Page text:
</f:facet>
  #{dog.name}
 </h:column>
</h:dataTable>

Pros and Cons of this approach:

Pros

Cons

The container will control the database transaction

Works only for JEE

The model classes will not need to be edited

N+1 effect may happen

A great amount of Stateful EJBs may affect the container memory.

This approach may create the N+1 effect and the Stateful EJB has a characteristic of not being removed/destroyed while the its session is not expired or until it lost its reference.

Warning: It is not a good practice to hold a reference to an injected EJB in objects that remain in a Pool. The JSF will create a ManagedBean pool to handle better the user requests; when it is necessary the container will increase or decrease the number of ManagedBeans in the pool. In the code of this post imagine if the container create 100 instances of ManagedBeans in the pool, the server will hold 100 Stateful EJBs in memory. The solution to this problem would be a JNDI LookUp to the Stateful EJB.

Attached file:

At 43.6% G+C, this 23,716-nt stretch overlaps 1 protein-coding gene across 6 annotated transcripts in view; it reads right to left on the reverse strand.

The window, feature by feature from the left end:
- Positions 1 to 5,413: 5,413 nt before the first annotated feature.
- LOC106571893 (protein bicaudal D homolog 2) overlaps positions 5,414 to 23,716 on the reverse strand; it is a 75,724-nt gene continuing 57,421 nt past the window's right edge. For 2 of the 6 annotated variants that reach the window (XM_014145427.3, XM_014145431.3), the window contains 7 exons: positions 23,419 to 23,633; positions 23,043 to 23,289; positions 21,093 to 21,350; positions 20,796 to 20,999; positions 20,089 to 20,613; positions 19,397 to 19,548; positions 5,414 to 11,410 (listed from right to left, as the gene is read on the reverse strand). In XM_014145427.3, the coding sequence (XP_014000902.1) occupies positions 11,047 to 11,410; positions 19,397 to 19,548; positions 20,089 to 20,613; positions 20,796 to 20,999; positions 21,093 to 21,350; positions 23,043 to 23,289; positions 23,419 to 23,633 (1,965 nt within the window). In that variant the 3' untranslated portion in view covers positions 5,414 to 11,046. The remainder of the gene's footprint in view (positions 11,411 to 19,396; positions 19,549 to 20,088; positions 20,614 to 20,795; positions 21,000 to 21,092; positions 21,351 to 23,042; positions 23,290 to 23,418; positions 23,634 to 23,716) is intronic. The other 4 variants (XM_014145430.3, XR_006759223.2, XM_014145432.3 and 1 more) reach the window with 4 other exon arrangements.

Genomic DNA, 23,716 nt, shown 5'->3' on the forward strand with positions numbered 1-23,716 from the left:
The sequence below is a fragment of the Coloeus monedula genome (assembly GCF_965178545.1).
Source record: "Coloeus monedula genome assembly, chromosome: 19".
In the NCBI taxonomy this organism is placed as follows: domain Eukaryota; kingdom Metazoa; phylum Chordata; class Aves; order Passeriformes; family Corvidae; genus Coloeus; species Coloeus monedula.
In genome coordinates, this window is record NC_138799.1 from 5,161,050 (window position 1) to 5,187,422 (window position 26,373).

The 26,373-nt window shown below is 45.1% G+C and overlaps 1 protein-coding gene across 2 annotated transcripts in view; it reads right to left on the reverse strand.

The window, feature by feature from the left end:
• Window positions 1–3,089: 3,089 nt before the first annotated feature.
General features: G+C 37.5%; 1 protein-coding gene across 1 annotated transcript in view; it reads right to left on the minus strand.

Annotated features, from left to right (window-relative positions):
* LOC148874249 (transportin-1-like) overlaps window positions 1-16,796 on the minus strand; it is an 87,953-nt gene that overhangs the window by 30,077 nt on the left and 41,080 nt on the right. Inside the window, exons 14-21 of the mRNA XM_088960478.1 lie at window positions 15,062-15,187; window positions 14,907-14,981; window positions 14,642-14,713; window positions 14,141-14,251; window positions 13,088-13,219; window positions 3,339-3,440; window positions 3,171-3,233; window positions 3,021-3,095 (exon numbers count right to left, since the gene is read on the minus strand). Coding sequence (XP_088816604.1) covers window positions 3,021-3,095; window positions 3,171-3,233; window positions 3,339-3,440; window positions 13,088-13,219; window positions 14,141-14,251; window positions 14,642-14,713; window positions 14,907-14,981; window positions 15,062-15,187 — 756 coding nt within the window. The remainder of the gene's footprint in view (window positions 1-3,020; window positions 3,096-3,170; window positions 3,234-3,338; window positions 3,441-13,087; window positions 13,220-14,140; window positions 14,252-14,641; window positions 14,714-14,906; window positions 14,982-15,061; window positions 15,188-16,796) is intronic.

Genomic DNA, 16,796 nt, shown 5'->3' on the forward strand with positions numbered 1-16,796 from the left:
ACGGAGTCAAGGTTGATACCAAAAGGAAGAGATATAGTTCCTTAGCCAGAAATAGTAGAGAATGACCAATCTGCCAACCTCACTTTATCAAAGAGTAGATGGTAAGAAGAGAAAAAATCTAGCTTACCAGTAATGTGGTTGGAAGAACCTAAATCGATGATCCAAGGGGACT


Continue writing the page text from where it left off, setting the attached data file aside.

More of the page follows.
Load collection by Join Query

This solution is easy to understand and to apply.

See the code below:

 public Person findByNameWithJoinFech(String name) {
  Query query = entityManager.createQuery('select p from Person p join fetch p.lazyDogs where p.name = :name');
  query.setParameter('name', name);

  Person result = null;
  try {
   result = (Person) query.getSingleResult();
  } catch (NoResultException e) {
   // no result found
  }

  return result;
 }
 public Person getPersonByQuery() {
  return systemDAO.findByNameWithJoinFech('Mark M.');